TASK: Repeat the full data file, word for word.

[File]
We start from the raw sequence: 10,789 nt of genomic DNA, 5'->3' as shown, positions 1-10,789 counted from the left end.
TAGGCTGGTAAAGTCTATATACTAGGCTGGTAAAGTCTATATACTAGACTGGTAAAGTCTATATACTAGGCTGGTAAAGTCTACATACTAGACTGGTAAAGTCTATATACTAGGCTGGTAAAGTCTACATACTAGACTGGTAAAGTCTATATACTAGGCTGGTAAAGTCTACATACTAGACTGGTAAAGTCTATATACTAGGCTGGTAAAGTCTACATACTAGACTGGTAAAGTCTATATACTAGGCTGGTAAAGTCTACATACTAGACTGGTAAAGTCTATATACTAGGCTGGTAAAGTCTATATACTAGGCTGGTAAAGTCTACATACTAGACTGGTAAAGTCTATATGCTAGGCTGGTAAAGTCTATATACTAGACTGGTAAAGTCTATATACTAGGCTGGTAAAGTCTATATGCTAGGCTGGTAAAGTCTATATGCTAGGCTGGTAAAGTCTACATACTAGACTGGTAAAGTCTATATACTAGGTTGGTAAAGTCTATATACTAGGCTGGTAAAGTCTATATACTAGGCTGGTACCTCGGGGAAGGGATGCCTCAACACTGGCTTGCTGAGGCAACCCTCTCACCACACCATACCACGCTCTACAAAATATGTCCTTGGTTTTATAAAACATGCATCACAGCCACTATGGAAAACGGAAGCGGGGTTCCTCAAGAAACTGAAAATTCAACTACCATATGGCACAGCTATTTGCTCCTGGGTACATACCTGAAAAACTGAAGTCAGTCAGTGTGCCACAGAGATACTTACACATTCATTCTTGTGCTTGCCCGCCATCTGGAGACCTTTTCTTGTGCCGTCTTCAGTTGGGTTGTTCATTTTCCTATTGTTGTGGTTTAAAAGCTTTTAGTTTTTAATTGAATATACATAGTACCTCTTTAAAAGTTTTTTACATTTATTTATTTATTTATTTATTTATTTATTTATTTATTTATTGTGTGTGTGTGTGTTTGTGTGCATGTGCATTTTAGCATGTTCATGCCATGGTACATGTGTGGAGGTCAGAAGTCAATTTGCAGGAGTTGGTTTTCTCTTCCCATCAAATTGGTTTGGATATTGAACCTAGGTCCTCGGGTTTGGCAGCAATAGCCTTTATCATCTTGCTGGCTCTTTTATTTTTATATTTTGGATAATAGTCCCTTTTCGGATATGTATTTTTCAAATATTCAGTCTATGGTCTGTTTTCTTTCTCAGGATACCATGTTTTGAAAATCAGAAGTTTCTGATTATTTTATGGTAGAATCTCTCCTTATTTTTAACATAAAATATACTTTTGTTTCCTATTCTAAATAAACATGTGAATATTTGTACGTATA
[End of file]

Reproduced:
We start from the raw sequence: 10,789 nt of genomic DNA, 5'->3' as shown, positions 1-10,789 counted from the left end.
TAGGCTGGTAAAGTCTATATACTAGGCTGGTAAAGTCTATATACTAGACTGGTAAAGTCTATATACTAGGCTGGTAAAGTCTACATACTAGACTGGTAAAGTCTATATACTAGGCTGGTAAAGTCTACATACTAGACTGGTAAAGTCTATATACTAGGCTGGTAAAGTCTACATACTAGACTGGTAAAGTCTATATACTAGGCTGGTAAAGTCTACATACTAGACTGGTAAAGTCTATATACTAGGCTGGTAAAGTCTACATACTAGACTGGTAAAGTCTATATACTAGGCTGGTAAAGTCTATATACTAGGCTGGTAAAGTCTACATACTAGACTGGTAAAGTCTATATGCTAGGCTGGTAAAGTCTATATACTAGACTGGTAAAGTCTATATACTAGGCTGGTAAAGTCTATATGCTAGGCTGGTAAAGTCTATATGCTAGGCTGGTAAAGTCTACATACTAGACTGGTAAAGTCTATATACTAGGTTGGTAAAGTCTATATACTAGGCTGGTAAAGTCTATATACTAGGCTGGTACCTCGGGGAAGGGATGCCTCAACACTGGCTTGCTGAGGCAACCCTCTCACCACACCATACCACGCTCTACAAAATATGTCCTTGGTTTTATAAAACATGCATCACAGCCACTATGGAAAACGGAAGCGGGGTTCCTCAAGAAACTGAAAATTCAACTACCATATGGCACAGCTATTTGCTCCTGGGTACATACCTGAAAAACTGAAGTCAGTCAGTGTGCCACAGAGATACTTACACATTCATTCTTGTGCTTGCCCGCCATCTGGAGACCTTTTCTTGTGCCGTCTTCAGTTGGGTTGTTCATTTTCCTATTGTTGTGGTTTAAAAGCTTTTAGTTTTTAATTGAATATACATAGTACCTCTTTAAAAGTTTTTTACATTTATTTATTTATTTATTTATTTATTTATTTATTTATTTATTGTGTGTGTGTGTGTTTGTGTGCATGTGCATTTTAGCATGTTCATGCCATGGTACATGTGTGGAGGTCAGAAGTCAATTTGCAGGAGTTGGTTTTCTCTTCCCATCAAATTGGTTTGGATATTGAACCTAGGTCCTCGGGTTTGGCAGCAATAGCCTTTATCATCTTGCTGGCTCTTTTATTTTTATATTTTGGATAATAGTCCCTTTTCGGATATGTATTTTTCAAATATTCAGTCTATGGTCTGTTTTCTTTCTCAGGATACCATGTTTTGAAAATCAGAAGTTTCTGATTATTTTATGGTAGAATCTCTCCTTATTTTTAACATAAAATATACTTTTGTTTCCTATTCTAAATAAACATGTGAATATTTGTACGTATA